Over the years I’ve dealt with my fair share of artists/musicians who think they are the greatest thing since sliced bread and don’t mind telling you! I usually find it irritating and/or comical because it’s so absurd.  I do believe to deal with this crazy music industry one has to possess a healthy amount of confidence, but not to the point where it crosses over into “I Am God” territory.  I have an issue when artists buy into the hype and treat others as if they are better than them just because a few people purchased their album or came to their performance.  That type of support can shift quickly and does not speak to the value of you as an artist or person.  Too easily I see artists fall for this skewed reality which results in egotistical individuals whose behavior is often quite horrendous and offensive. I learned years ago that we are all on this journey together and should respect each other as musical equals striving for excellence and longevity.  Maybe I am in the minority on this one, but it is what it is.

On the particular episode of the show I mentioned, a couple of the artists have truly drunken the “Kool-aid” and act as if they are above doing certain things such as singing background vocals for another artist! I honestly was blown away at their behavior because some of the absolute best vocalists/artists in the game have held it down as background vocalists in recording sessions and live shows.  In fact, I just recently saw Academy Award-Winning “20 Feet from Stardom” again which truly reiterated the fact about extraordinary vocalists singing background vocals, i.e. Lisa Fischer and Merry Clayton. Shoot….one of my absolute favorite artists of all time, Luther Vandross, was a legendary background vocalist which led to his solo career. Singing background vocals is an art form all by itself that demands the utmost respect.   I felt the artists on the show should have been honored to share their talents in order to support their fellow artist who is one of the most respected, unique and sought-after vocalists in the industry even after being in the game over twenty years. What happened to camaraderie and sister/brotherhood?

After the episode was over I sat still shaking my head in disappointment.  Maybe my perspective is different on being a working artist/musician, which to me means you check your ego at the door and remain hungry for the opportunity to share your gift.  I do not mean randomly sing at the neighborhood back porch gathering or every time a family member asks you to sing!  A professional artist has to exercise some discretion, but when the opportunity arises to contribute to music of substance, background or leads, one should seize the chance and do their absolute best.  Not only will it possibly introduce you to new listeners/fans, but you never know who in the industry is listening/watching which may lead to additional work. Most people welcome the opportunity to work with an extremely talented vocalist, but the chances to secure steady work increases when people know you are professional, humble and cooperative. To possess this perspective one has to NOT buy into the hype and be consumed with being famous.  An artist needs to love singing, performing, writing, etc. and do it because you have a passion for it.  Those who only do it for the fame usually have quick, fleeting careers because their priority is not about creating timeless music and artistic evolution.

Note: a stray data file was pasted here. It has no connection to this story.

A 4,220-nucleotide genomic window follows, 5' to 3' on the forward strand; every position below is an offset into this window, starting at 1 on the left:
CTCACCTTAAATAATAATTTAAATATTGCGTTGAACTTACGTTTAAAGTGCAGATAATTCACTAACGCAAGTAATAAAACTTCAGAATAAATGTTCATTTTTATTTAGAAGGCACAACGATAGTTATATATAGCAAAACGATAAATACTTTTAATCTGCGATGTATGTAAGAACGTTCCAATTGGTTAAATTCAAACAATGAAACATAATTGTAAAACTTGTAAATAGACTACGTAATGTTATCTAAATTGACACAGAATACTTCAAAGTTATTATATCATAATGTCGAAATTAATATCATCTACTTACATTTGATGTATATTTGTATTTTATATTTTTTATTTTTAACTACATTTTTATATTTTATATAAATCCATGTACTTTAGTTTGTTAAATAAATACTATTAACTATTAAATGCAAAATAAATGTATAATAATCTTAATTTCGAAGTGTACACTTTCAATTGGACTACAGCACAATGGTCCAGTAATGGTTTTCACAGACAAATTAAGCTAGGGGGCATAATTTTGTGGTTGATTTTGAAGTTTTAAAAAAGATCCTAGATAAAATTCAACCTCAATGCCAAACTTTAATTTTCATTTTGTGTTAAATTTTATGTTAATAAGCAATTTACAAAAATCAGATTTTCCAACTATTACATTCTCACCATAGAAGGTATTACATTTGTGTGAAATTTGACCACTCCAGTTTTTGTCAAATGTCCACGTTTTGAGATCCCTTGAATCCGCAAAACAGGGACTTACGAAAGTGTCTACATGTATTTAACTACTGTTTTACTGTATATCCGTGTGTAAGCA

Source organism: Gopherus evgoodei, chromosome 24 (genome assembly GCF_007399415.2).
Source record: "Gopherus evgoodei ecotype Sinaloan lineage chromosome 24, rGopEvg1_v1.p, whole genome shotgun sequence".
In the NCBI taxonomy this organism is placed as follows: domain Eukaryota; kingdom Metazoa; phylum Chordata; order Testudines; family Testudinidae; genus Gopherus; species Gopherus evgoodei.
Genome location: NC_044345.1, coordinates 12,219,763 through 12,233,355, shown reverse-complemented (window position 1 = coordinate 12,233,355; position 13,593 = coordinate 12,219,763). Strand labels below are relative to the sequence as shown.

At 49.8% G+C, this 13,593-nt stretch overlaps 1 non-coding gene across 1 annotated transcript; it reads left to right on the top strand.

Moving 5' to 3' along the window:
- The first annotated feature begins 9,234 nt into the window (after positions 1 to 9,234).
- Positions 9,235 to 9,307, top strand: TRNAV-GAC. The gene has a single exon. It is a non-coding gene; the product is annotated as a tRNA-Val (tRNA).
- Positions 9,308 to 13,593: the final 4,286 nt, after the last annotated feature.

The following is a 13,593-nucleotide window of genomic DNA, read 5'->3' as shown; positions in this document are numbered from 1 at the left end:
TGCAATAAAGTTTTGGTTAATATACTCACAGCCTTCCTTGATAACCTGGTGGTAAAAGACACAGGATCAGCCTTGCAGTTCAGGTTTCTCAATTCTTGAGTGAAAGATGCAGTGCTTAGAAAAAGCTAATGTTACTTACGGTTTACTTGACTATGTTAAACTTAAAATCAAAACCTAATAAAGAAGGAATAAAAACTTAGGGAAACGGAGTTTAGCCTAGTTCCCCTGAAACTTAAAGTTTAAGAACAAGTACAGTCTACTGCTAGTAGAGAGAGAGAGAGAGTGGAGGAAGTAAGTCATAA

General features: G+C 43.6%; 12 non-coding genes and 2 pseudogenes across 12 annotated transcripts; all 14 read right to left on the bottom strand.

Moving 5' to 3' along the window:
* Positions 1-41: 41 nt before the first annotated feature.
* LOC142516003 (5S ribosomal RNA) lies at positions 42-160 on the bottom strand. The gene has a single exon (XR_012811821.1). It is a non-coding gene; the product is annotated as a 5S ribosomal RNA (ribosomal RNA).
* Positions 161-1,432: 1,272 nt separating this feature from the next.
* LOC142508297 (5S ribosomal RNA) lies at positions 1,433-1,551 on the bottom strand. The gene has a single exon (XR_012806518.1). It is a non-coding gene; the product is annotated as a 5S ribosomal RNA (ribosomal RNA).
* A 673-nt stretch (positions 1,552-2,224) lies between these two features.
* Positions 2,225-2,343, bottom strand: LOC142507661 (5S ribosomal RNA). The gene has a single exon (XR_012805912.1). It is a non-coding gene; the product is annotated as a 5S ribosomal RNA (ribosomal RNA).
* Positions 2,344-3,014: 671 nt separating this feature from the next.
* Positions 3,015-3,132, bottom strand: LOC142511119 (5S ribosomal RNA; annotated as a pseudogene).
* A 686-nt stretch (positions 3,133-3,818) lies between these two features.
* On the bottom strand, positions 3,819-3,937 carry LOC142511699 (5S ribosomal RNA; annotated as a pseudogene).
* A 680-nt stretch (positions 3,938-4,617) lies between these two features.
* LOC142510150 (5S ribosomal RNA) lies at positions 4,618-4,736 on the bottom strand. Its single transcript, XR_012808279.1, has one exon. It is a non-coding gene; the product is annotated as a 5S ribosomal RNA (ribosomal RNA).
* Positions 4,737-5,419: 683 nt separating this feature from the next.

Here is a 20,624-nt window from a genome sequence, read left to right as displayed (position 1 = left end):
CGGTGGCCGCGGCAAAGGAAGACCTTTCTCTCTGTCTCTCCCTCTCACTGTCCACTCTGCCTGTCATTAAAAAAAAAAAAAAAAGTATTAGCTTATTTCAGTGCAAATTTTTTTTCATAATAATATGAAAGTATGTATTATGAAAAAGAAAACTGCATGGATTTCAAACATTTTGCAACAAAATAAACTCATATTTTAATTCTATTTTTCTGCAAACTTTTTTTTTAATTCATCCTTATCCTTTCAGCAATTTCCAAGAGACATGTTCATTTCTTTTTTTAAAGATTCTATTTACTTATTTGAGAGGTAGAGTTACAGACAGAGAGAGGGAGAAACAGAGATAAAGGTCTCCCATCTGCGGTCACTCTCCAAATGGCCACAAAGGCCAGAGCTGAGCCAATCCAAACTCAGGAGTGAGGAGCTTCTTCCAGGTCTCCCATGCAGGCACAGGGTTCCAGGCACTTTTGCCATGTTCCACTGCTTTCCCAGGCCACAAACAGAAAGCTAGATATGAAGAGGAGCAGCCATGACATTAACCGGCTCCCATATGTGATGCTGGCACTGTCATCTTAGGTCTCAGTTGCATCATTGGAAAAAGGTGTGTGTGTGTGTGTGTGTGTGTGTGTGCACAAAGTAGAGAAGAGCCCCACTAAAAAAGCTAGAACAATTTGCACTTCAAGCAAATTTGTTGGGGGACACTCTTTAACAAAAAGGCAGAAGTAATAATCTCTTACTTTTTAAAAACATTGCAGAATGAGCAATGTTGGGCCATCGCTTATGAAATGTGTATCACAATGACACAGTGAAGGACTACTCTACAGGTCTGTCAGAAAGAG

At the end of the day I guess we all get into this music game for different reasons. I undergo reality checks often to remind myself why I have been chosen for this life.  For me it’s for the love of music and to progress the art form, but I am probably in the minority these days.  I just hope those artists out there with serious talent learn how to remain humble, understand the necessity of paying your dues, and not get caught up in a false sense of reality that causes them to belittle others and not honor their blessing. The last thing the music industry needs is another artist with an inflated sense of self creating soulless music. We MUST do better!!! 


The Sun Chronicles - "Finally"


It has been almost a week since the release of my sophomore album “Colors of Life” and I had to take a moment to reflect. The fact that it has been released is still somewhat surreal to me. I find myself sporadically picking up a copy of the album and reviewing it as if to remind myself that it is not a figment of my imagination! Then as I peruse it I feel a smile form on my face every time because all the dots start to connect and I am reminded that this is MY new baby.